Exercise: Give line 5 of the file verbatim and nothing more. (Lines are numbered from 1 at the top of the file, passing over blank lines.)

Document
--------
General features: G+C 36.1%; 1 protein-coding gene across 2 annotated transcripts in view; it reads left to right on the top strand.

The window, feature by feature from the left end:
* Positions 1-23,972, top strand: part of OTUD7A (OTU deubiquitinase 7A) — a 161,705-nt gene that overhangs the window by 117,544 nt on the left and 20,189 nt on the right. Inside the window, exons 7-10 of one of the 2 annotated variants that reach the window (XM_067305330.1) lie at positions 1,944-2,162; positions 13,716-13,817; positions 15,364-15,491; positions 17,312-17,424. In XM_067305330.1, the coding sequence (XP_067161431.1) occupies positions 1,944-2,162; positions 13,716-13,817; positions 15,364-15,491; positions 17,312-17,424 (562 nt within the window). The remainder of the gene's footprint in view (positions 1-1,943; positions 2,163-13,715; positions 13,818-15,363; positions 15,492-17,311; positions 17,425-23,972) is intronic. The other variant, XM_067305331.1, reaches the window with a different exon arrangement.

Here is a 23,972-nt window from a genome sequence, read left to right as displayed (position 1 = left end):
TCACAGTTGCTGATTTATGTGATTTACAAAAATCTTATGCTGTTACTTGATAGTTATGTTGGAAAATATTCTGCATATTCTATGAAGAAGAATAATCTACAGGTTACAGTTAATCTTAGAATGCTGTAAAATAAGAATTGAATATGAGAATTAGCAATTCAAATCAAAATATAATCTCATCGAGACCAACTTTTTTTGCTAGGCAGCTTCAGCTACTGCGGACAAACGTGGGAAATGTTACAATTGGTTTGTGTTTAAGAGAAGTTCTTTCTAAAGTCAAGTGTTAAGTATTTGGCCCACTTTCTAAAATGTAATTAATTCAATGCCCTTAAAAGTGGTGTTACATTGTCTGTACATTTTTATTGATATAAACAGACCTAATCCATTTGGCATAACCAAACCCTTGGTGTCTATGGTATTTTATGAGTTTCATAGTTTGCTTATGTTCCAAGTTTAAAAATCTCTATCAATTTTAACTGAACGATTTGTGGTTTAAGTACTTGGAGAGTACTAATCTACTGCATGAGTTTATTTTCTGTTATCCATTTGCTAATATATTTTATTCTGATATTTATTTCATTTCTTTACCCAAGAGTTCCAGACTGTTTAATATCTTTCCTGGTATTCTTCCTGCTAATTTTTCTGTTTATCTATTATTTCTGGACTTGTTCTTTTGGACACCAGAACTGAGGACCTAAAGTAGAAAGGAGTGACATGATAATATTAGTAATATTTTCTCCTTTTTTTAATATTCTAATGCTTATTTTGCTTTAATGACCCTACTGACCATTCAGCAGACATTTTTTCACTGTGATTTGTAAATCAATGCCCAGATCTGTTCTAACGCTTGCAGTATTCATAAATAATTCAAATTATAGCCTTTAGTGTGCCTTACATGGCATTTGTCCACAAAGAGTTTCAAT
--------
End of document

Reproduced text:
TCACAGTTGCTGATTTATGTGATTTACAAAAATCTTATGCTGTTACTTGATAGTTATGTTGGAAAATATTCTGCATATTCTATGAAGAAGAATAATCTACAGGTTACAGTTAATCTTAGAATGCTGTAAAATAAGAATTGAATATGAGAATTAGCAATTCAAATCAAAATATAATCTCATCGAGACCAACTTTTTTTGCTAGGCAGCTTCAGCTACTGCGGACAAACGTGGGAAATGTTACAATTGGTTTGTGTTTAAGAGAAGTTCTTTCTAAAGTCAAGTGTTAAGTATTTGGCCCACTTTCTAAAATGTAATTAATTCAATGCCCTTAAAAGTGGTGTTACATTGTCTGTACATTTTTATTGATATAAACAGACCTAATCCATTTGGCATAACCAAACCCTTGGTGTCTATGGTATTTTATGAGTTTCATAGTTTGCTTATGTTCCAAGTTTAAAAATCTCTATCAATTTTAACTGAACGATTTGTGGTTTAAGTACTTGGAGAGTACTAATCTACTGCATGAGTTTATTTTCTGTTATCCATTTGCTAATATATTTTATTCTGATATTTATTTCATTTCTTTACCCAAGAGTTCCAGACTGTTTAATATCTTTCCTGGTATTCTTCCTGCTAATTTTTCTGTTTATCTATTATTTCTGGACTTGTTCTTTTGGACACCAGAACTGAGGACCTAAAGTAGAAAGGAGTGACATGATAATATTAGTAATATTTTCTCCTTTTTTTAATATTCTAATGCTTATTTTGCTTTAATGACCCTACTGACCATTCAGCAGACATTTTTTCACTGTGATTTGTAAATCAATGCCCAGATCTGTTCTAACGCTTGCAGTATTCATAAATAATTCAAATTATAGCCTTTAGTGTGCCTTACATGGCATTTGTCCACAAAGAGTTTCAAT